A comparison of child abuse and neglect encounters before and after school closings due to SARS-Cov-2

Elizabeth Salt, Amanda T. Wiggins, Gena L. Cooper, Kalea Benner, Brian W. Adkins, Katherine Hazelbaker, Mary Kay Rayens

Research output: Contribution to journalArticlepeer-review

4 Scopus citations

Abstract

Background: Risk factors for child abuse and neglect and commonly used reporting mechanisms were highly affected by SARS-Cov-2 pandemic; yet, little is known about the effects of SARS-Cov-2 on rates of child abuse and neglect. Objective: To compare overall rates, demographics, types of abuse and acuity of child abuse and neglect encounters seen at one university health system for the 6 months before and after school closings due to the SARS-Cov-2 pandemic. Participants and setting: Data was extracted from a database of billed ICD10 codes for child abuse and neglect including sexual abuse codes. There were 579 encounters for patients <18 years of age and 476 unique patients. Methods: In addition to ICD10 code and pre/post school closing, each encounter was identified to be inpatient, outpatient and/or emergency department. Demographic data such as age, gender, ethnicity, and race were extracted. Incident rate ratios in addition to descriptive statistics, Mann-Whitney U test, two-sample t-test, or the chi-square test of association were used in the analysis. Results: No significant differences were identified for total rates of child abuse and neglect encounters (p =.08), physical abuse (p =.91) nor child maltreatment (p =.86) codes or in the age (p =.46), gender (p =.58), and race/ethnicity (p =.15) of patient encounters pre- versus post-school closings. The sexual abuse incidence and inpatient encounters increased by 85% (IRR = 1.85, p <.0001; IRR = 1.85, p =.004, respectively). Conclusions: Our findings provide a unique contribution to the existing literature in that we identified a significant increase in the incidence of sexual abuse and higher patient acuity as evidenced by higher rates of inpatient encounters after school closing due to SARS-Cov-2.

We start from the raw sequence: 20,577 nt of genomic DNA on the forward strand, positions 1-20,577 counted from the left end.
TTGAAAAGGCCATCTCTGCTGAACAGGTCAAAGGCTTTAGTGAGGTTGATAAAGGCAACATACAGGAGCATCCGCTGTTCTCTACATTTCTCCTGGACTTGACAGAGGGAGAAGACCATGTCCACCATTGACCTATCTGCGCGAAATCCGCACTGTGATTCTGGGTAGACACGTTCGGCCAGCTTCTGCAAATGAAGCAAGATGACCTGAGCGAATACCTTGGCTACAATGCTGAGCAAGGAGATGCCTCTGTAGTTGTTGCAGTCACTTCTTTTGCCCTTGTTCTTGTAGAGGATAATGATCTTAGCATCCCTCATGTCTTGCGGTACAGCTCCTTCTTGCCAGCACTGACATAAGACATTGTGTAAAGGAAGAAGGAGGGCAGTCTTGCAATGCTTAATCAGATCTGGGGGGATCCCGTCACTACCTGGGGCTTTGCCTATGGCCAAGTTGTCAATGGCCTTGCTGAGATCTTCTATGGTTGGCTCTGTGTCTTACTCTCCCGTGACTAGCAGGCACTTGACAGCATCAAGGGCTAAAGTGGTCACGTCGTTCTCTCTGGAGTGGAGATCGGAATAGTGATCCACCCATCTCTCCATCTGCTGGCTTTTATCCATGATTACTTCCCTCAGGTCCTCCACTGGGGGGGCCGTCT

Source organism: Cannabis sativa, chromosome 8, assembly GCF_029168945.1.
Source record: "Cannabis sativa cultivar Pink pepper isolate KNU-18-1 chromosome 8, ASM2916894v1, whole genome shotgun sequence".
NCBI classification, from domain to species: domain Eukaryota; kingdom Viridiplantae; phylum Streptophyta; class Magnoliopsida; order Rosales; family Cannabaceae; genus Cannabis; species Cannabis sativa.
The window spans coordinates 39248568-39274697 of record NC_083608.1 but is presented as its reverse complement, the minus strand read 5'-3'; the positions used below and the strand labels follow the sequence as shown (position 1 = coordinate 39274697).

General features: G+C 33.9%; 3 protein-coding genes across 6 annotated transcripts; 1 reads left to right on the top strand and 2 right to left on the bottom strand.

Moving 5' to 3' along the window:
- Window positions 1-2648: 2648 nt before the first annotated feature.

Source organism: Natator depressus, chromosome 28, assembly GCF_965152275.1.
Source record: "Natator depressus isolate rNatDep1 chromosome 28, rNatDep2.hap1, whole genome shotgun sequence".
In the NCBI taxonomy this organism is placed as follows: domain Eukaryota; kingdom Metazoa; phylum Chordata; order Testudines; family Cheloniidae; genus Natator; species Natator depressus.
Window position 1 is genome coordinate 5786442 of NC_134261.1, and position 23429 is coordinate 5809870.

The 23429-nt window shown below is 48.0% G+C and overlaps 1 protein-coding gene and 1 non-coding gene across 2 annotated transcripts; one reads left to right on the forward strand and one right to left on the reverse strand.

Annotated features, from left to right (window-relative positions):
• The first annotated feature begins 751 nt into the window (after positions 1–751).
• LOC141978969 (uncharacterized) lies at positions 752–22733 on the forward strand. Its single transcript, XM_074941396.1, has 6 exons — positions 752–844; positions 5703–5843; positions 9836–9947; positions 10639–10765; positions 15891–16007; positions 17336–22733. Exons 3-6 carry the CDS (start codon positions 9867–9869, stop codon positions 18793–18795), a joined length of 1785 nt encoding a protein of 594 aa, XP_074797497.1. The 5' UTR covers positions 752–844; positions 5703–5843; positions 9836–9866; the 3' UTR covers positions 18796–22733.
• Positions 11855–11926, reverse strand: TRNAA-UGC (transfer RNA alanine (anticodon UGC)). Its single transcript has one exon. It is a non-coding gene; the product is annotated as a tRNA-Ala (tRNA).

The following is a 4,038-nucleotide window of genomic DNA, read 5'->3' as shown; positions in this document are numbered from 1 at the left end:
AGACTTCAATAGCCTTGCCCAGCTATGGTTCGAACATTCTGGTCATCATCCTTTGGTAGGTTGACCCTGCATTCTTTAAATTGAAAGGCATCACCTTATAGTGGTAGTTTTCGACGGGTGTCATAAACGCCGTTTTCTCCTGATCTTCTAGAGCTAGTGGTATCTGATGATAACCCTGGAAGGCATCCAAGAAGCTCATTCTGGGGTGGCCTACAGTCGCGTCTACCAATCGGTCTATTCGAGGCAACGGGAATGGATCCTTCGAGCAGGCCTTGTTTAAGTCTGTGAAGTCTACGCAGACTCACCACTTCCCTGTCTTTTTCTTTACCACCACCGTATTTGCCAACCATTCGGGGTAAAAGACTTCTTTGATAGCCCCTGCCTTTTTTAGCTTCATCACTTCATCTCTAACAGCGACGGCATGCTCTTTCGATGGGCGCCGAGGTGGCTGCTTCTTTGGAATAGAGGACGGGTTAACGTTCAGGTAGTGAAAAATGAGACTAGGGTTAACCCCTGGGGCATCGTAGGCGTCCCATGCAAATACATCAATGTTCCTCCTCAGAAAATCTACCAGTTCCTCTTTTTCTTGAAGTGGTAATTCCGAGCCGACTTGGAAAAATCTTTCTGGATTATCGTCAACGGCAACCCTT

Original languageEnglish
Article number105132
JournalChild Abuse and Neglect
Volume118
DOIs
StatePublished - Aug 2021

Bibliographical note

Publisher Copyright:
© 2021 Elsevier Ltd

Keywords

  • Demographics
  • Emergency department
  • Inpatient
  • Maltreatment
  • Physical abuse
  • Sexual abuse

ASJC Scopus subject areas

  • Pediatrics, Perinatology, and Child Health
  • Developmental and Educational Psychology
  • Psychiatry and Mental health

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